Table 1: Similitude coefficients.
Figure 2: Test models and drawings.

Ready-mixed concrete was used for casting the structure. The design compressive strength of the concrete was 22 MPa. Table 2 presents the measured mechanical properties of the concrete.

Table 2: Measured mechanical properties of concrete.

Galvanized iron wires of ϕ2.2 were used for the longitudinal rebars and the transverse rebars in the shear walls and for the stirrups of the coupling beams and columns. Galvanized iron wires of ϕ3 were used for the longitudinal rebars of the beams in the -direction. The measured mechanical properties of the galvanized iron wires are presented in Table 3.

Table 3: Measured mechanical properties of galvanized iron wires.

Three types of connection steel plates were used; their dimensions are shown in Figure 3. The thickness of the steel plates is 3 mm; the diameter of the bolt holes is 8.5 mm; the 3 mm diameter holes are used for connecting the rebars. Figure 4 shows the improved AHW connections, transverse rebars, and longitudinal rebars used in the model.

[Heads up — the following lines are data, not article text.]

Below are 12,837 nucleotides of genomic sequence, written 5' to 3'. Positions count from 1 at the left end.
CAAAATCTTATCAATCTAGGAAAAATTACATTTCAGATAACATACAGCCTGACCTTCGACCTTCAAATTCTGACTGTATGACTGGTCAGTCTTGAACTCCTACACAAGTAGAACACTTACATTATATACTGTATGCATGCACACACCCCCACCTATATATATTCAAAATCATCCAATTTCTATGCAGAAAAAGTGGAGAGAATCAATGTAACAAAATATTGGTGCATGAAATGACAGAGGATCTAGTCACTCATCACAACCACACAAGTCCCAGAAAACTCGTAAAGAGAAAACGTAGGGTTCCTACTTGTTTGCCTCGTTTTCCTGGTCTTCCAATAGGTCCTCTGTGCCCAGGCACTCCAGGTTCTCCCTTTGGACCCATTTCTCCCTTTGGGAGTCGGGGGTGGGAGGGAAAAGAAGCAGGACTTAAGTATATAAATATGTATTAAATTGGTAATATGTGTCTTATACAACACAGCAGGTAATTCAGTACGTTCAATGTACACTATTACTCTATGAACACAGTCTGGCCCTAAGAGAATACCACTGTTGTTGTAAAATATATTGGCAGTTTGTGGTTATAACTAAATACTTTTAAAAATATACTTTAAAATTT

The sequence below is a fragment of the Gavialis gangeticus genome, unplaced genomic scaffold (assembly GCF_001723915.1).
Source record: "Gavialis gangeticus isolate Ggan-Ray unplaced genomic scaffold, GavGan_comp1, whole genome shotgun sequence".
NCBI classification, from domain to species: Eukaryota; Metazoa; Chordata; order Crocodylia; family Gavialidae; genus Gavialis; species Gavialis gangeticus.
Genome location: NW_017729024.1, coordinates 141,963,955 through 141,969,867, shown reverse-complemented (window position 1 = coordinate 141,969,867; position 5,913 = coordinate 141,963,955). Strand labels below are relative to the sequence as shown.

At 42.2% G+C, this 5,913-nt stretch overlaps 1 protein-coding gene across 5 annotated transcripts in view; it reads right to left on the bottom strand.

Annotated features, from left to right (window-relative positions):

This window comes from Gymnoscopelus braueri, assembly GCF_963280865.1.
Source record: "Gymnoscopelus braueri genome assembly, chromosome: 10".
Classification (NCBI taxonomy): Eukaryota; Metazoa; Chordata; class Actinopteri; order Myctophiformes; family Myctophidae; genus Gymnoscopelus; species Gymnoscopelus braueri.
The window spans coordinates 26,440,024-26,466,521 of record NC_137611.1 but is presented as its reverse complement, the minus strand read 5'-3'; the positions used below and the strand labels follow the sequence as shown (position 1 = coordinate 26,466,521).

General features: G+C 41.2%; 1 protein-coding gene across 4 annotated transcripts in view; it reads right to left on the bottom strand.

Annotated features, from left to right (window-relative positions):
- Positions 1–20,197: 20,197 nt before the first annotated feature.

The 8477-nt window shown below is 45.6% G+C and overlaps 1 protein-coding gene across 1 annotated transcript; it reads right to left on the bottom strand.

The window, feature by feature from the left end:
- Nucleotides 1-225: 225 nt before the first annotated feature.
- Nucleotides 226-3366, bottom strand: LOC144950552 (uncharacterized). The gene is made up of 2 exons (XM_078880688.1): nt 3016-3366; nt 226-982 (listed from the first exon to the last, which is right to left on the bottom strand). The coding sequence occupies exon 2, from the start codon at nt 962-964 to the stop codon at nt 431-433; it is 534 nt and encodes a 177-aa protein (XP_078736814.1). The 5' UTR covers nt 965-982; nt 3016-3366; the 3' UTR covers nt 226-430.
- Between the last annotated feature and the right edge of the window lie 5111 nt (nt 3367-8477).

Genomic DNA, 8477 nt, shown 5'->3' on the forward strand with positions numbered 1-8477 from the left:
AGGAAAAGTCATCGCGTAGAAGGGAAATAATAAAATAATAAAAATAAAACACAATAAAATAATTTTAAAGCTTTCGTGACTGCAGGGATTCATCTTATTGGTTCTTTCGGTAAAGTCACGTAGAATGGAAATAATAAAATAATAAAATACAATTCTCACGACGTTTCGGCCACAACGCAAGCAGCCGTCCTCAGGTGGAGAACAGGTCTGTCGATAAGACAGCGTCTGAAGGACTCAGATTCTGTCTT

Figure 3: Connection steel plates.
Figure 4: Construction of precast shear wall plates.

The weights of the base beam, and the wall and floor of each storey are 2.48 t, 0.35 t, and 0.25 t, respectively. Based on the scaling relation, the added mass of each storey is 0.6 t, and accordingly the total weight of the model is 7.06 t. High-strength mortar was used to fix the gravity load trough to the structure.

3.2. LRB